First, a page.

Republican lawmakers say they are determined to find out what role Russia may have played in the 2016 US elections.
Despite the Republican Party's huge wins across the board — including President-elect Donald Trump's upset victory against Democrat Hillary Clinton — some in the GOP say a full accounting of Russia's alleged involvement is needed.
Senators John McCain of Arizona and Lindsay Graham of South Carolina are among the leading voices in that effort.
"See, the problem with hacking is that if they're able to disrupt elections, then it's a national security issue, obviously," McCain told The Washington Post in an interview on Russia's possible involvement.
Graham said of Russia, "They'll keep doing more here until they pay a price." The Post said Graham plans to hold investigative hearings next year on Russia's global "misadventures."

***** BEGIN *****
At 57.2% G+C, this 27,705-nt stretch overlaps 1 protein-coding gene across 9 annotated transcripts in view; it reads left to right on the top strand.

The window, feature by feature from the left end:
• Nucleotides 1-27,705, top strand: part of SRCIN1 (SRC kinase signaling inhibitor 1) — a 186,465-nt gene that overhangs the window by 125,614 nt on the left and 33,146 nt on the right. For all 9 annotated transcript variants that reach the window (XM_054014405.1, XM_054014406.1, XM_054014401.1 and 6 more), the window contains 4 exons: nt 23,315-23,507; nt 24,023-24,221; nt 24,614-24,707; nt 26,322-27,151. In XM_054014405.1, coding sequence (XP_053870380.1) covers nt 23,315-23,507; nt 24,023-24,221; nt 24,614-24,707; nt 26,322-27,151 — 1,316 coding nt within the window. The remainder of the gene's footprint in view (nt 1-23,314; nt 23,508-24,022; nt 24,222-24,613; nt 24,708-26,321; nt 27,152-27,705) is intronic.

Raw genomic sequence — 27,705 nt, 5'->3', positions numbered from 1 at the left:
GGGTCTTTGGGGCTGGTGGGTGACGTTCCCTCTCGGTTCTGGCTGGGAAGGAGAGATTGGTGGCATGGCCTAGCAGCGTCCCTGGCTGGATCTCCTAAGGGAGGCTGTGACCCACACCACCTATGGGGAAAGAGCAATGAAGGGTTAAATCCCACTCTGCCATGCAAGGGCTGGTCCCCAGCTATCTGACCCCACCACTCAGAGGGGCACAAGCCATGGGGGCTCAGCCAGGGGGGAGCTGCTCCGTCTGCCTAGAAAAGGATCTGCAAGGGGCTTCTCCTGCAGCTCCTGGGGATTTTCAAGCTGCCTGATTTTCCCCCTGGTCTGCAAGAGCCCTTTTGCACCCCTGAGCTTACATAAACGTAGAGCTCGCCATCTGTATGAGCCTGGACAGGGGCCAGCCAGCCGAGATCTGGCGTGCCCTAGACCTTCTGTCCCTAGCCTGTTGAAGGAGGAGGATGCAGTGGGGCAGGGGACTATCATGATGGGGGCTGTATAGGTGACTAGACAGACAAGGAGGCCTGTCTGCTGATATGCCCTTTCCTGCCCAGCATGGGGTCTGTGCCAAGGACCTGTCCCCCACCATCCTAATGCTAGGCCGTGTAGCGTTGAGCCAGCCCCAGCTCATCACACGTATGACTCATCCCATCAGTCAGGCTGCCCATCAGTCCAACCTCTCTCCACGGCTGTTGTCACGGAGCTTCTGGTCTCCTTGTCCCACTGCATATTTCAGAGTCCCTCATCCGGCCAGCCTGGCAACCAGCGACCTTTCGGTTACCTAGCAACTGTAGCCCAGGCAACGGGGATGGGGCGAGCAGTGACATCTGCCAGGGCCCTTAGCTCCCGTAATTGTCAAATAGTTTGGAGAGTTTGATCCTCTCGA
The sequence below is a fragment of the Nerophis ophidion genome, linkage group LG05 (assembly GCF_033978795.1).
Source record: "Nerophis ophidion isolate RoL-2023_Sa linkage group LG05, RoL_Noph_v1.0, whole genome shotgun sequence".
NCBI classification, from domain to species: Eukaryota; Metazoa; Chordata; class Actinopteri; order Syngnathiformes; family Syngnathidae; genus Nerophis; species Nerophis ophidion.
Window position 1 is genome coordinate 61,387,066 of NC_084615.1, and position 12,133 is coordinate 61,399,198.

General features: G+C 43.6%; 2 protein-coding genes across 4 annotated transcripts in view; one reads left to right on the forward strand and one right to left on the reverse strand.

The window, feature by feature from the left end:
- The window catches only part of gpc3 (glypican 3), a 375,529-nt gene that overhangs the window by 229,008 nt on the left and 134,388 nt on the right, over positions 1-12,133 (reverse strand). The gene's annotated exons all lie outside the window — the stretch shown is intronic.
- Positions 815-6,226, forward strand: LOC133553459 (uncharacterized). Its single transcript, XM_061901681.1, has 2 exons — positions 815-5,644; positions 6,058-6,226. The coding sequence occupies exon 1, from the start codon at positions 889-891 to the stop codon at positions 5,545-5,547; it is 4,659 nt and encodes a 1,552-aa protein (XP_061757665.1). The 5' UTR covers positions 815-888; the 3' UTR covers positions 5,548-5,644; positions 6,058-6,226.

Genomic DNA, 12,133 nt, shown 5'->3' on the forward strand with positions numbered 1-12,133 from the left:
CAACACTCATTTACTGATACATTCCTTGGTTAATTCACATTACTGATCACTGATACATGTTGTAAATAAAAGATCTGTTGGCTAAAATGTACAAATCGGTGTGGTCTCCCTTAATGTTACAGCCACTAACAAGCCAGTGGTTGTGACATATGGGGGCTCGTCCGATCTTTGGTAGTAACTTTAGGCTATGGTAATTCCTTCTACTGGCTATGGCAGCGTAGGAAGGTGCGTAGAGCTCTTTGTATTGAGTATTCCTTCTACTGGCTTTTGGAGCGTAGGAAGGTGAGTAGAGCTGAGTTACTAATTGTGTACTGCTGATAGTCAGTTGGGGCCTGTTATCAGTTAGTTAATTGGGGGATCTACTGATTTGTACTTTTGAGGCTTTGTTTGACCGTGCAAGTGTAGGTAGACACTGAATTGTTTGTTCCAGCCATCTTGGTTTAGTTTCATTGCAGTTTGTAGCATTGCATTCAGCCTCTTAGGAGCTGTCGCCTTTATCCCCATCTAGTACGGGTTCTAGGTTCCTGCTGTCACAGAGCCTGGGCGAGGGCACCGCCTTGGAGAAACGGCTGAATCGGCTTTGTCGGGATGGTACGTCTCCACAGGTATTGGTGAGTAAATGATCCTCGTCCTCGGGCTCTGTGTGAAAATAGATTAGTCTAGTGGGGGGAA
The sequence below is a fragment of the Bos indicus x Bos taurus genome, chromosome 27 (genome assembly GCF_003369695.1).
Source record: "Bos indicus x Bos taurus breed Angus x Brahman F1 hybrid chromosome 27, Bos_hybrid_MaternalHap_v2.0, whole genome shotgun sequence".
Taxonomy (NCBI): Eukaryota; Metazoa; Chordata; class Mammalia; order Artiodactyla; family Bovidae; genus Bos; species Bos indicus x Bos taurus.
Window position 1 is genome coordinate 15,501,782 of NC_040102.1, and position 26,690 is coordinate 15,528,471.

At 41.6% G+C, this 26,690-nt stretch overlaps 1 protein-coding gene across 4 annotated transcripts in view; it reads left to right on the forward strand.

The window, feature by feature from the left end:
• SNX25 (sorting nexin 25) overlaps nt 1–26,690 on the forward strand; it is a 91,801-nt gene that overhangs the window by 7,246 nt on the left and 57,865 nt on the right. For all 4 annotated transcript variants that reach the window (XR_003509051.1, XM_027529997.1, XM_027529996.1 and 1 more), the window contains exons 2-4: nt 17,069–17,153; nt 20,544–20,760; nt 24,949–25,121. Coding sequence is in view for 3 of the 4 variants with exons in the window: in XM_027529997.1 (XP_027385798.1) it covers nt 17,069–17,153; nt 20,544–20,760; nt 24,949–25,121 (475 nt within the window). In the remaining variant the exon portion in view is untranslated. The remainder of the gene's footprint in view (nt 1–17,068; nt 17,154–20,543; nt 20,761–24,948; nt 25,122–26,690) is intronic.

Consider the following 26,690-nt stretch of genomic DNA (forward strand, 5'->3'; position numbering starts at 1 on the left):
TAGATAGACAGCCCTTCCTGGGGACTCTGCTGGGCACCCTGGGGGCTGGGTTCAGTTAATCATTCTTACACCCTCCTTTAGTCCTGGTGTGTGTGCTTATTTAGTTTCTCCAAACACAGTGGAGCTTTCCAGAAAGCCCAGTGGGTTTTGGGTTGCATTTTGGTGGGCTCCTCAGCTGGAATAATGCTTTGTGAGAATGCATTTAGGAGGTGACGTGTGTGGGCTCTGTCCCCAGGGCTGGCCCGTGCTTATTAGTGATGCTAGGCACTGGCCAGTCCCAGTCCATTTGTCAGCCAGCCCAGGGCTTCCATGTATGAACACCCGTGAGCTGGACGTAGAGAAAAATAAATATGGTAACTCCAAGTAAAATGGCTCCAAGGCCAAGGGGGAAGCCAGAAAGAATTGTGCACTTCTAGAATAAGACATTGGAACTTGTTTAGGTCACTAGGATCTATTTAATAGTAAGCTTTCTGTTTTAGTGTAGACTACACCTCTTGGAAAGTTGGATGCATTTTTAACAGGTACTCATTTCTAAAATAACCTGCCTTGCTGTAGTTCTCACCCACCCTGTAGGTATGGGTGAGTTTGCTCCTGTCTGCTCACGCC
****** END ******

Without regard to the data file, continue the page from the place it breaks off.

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Graham took a more direct tone in an interview on CNN Wednesday: "I'm going after Russia in every way you can go after Russia. I think they're one of the most destabilizing influences on the world stage."
Trump, who raised eyebrows during his campaign when he appeared to show deference to Russian President Vladimir Putin, has expressed some reticence about investigating Russia. Vice President-elect Mike Pence, however, said Russia should face "severe consequences" if it was indeed meddling in the US election.
While the FBI has said there was no direct connection between Trump and Russia, the US Department of Homeland Security officially accused Russia in October of hacking the Democratic Party, citing multiple breaches that damaged party organizations and leaders.
A string of hacked documents and emails from WikiLeaks targeted Democrats and allies of Hillary Clinton almost exclusively in the months leading up to the November election.
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